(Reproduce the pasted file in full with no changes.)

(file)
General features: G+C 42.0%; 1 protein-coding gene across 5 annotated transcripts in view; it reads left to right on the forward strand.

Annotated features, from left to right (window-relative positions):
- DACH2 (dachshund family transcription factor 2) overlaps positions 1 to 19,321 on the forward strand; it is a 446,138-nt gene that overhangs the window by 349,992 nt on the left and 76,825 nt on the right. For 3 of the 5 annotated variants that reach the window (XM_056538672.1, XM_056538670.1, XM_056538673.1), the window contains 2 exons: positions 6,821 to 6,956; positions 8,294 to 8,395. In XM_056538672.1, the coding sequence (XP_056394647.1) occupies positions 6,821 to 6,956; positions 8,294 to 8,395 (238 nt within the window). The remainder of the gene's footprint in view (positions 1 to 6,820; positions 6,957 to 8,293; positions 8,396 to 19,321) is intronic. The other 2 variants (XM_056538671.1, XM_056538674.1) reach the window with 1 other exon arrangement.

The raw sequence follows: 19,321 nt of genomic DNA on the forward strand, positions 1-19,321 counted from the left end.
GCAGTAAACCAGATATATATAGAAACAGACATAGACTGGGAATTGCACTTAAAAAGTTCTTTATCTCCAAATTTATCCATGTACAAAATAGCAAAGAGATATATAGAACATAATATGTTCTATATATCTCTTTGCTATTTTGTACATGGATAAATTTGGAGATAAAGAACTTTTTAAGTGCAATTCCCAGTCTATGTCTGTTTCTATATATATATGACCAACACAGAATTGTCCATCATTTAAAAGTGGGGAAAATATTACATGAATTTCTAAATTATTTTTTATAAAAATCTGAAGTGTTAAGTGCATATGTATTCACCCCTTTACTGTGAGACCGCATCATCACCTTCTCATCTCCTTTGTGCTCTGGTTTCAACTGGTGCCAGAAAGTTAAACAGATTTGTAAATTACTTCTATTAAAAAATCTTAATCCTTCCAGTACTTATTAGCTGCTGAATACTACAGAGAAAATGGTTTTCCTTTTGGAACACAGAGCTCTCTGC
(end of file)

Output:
General features: G+C 42.0%; 1 protein-coding gene across 5 annotated transcripts in view; it reads left to right on the forward strand.

Annotated features, from left to right (window-relative positions):
- DACH2 (dachshund family transcription factor 2) overlaps positions 1 to 19,321 on the forward strand; it is a 446,138-nt gene that overhangs the window by 349,992 nt on the left and 76,825 nt on the right. For 3 of the 5 annotated variants that reach the window (XM_056538672.1, XM_056538670.1, XM_056538673.1), the window contains 2 exons: positions 6,821 to 6,956; positions 8,294 to 8,395. In XM_056538672.1, the coding sequence (XP_056394647.1) occupies positions 6,821 to 6,956; positions 8,294 to 8,395 (238 nt within the window). The remainder of the gene's footprint in view (positions 1 to 6,820; positions 6,957 to 8,293; positions 8,396 to 19,321) is intronic. The other 2 variants (XM_056538671.1, XM_056538674.1) reach the window with 1 other exon arrangement.

The raw sequence follows: 19,321 nt of genomic DNA on the forward strand, positions 1-19,321 counted from the left end.
GCAGTAAACCAGATATATATAGAAACAGACATAGACTGGGAATTGCACTTAAAAAGTTCTTTATCTCCAAATTTATCCATGTACAAAATAGCAAAGAGATATATAGAACATAATATGTTCTATATATCTCTTTGCTATTTTGTACATGGATAAATTTGGAGATAAAGAACTTTTTAAGTGCAATTCCCAGTCTATGTCTGTTTCTATATATATATGACCAACACAGAATTGTCCATCATTTAAAAGTGGGGAAAATATTACATGAATTTCTAAATTATTTTTTATAAAAATCTGAAGTGTTAAGTGCATATGTATTCACCCCTTTACTGTGAGACCGCATCATCACCTTCTCATCTCCTTTGTGCTCTGGTTTCAACTGGTGCCAGAAAGTTAAACAGATTTGTAAATTACTTCTATTAAAAAATCTTAATCCTTCCAGTACTTATTAGCTGCTGAATACTACAGAGAAAATGGTTTTCCTTTTGGAACACAGAGCTCTCTGC